Hunter–gatherer dental pathology: Do historic accounts of Aboriginal Australians correspond to the archeological record of dental disease?

Hunter–gatherer dental pathology: Do historic accounts of Aboriginal Australians correspond to... INTRODUCTIONHistorically Australian Aboriginal people are characterized as experiencing severe and rapid dental wear often seen as characteristic of hunter–gatherer populations more generally (Barrett, ; Campbell & Barrett, ). Further work has identified regional differences in the rate and patterning of wear between different groups (Littleton, Scott, McFarlane, & Walshe, ; Molnar, Richards, McKee, & Molnar, ; Richards, ). However, the focus on wear has meant that there has been little analysis of dental pathology either in terms of its relationship to wear or in relation to regional patterning. Yet, it is the complexes of dentoalveolar conditions that are informative of patterns of food consumption, environmental exploitation, and hygiene practices (Lukacs, ).Commonly, it has been assumed that historic studies of Aboriginal people prior to and soon after sustained contact with Europeans are reflective of conditions in prehistory. To what extent is that correct and how much intra‐ and interpopulation variability has been overlooked as a consequence? Most of the historic observations are from arid or northern regions of Australia. Certainly Europeans were struck by the combination of generally very “perfect and beautiful teeth” (Eyre, , p. 205) and the extensive wear of older people (Angas, ; Taplin, ). Systematic observations, http://www.deepdyve.com/assets/images/DeepDyve-Logo-lg.png American Journal of Human Biology Wiley

Hunter–gatherer dental pathology: Do historic accounts of Aboriginal Australians correspond to the archeological record of dental disease?

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Publisher
Wiley
Copyright
© 2018 Wiley Periodicals, Inc.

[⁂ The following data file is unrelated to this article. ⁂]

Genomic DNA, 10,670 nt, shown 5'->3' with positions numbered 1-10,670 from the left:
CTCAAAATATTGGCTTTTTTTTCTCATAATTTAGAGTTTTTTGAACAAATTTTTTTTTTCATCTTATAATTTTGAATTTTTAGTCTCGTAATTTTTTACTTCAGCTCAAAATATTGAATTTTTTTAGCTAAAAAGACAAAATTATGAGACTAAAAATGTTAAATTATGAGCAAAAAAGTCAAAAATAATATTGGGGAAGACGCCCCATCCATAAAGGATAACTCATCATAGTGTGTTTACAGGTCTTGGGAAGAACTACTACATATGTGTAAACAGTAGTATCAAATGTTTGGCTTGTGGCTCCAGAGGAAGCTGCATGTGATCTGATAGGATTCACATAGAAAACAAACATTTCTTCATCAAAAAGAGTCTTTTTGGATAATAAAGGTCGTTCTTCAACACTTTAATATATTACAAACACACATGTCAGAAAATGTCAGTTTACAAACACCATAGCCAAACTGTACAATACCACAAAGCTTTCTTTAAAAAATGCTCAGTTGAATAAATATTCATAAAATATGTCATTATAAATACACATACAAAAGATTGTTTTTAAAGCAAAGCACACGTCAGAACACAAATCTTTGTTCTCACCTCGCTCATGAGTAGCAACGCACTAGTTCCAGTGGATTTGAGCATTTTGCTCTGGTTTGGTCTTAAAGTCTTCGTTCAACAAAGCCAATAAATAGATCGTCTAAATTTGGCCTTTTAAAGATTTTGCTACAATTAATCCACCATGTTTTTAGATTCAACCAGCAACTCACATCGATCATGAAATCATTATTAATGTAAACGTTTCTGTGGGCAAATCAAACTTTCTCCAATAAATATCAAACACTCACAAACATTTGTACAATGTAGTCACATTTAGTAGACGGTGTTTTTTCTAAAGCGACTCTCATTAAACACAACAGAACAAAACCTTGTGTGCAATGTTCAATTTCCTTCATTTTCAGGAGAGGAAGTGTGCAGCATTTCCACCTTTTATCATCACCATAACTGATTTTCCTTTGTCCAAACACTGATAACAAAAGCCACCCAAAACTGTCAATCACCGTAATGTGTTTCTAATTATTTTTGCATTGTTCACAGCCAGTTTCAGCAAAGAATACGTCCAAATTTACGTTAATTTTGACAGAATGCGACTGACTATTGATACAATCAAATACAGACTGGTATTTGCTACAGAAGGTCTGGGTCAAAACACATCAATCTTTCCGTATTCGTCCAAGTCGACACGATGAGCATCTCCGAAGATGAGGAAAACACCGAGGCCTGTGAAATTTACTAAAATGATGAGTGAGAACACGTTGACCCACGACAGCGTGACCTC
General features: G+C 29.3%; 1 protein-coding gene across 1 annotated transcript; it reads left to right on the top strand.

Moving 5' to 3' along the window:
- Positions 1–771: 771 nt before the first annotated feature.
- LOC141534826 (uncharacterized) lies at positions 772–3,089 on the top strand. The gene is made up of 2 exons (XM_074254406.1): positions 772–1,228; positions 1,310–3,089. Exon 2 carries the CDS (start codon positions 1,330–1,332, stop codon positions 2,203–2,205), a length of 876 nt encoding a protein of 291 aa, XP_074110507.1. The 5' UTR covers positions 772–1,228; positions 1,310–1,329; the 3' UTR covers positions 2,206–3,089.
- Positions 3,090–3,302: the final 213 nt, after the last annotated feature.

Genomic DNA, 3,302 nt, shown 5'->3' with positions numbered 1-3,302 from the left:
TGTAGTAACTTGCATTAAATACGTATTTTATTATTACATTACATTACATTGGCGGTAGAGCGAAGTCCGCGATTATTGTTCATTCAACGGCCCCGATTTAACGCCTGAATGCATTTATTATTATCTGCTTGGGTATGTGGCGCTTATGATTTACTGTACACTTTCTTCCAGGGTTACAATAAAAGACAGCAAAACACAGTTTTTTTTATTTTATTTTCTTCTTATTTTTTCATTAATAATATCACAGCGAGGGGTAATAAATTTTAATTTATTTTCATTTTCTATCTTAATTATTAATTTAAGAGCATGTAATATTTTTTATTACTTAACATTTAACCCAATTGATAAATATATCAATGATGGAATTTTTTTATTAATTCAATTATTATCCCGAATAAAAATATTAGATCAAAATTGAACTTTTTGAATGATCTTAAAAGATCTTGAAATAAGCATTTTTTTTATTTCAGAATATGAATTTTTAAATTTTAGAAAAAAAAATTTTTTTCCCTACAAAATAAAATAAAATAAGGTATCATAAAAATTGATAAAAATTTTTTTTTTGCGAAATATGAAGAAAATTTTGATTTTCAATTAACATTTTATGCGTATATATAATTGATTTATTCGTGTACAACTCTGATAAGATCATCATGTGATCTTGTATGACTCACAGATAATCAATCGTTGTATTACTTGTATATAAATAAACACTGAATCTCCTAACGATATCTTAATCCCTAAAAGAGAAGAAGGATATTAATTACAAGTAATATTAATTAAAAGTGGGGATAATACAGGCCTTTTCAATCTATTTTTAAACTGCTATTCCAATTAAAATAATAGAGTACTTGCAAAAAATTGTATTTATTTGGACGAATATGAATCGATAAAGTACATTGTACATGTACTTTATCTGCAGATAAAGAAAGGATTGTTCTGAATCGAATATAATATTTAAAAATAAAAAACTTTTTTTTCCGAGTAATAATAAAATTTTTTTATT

ISSN
1042-0533
eISSN
1520-6300
D.O.I.
10.1002/ajhb.23076
Publisher site
See Article on Publisher Site

Abstract

INTRODUCTIONHistorically Australian Aboriginal people are characterized as experiencing severe and rapid dental wear often seen as characteristic of hunter–gatherer populations more generally (Barrett, ; Campbell & Barrett, ). Further work has identified regional differences in the rate and patterning of wear between different groups (Littleton, Scott, McFarlane, & Walshe, ; Molnar, Richards, McKee, & Molnar, ; Richards, ). However, the focus on wear has meant that there has been little analysis of dental pathology either in terms of its relationship to wear or in relation to regional patterning. Yet, it is the complexes of dentoalveolar conditions that are informative of patterns of food consumption, environmental exploitation, and hygiene practices (Lukacs, ).Commonly, it has been assumed that historic studies of Aboriginal people prior to and soon after sustained contact with Europeans are reflective of conditions in prehistory. To what extent is that correct and how much intra‐ and interpopulation variability has been overlooked as a consequence? Most of the historic observations are from arid or northern regions of Australia. Certainly Europeans were struck by the combination of generally very “perfect and beautiful teeth” (Eyre, , p. 205) and the extensive wear of older people (Angas, ; Taplin, ). Systematic observations,

Journal

American Journal of Human BiologyWiley

Published: Jan 1, 2018

References

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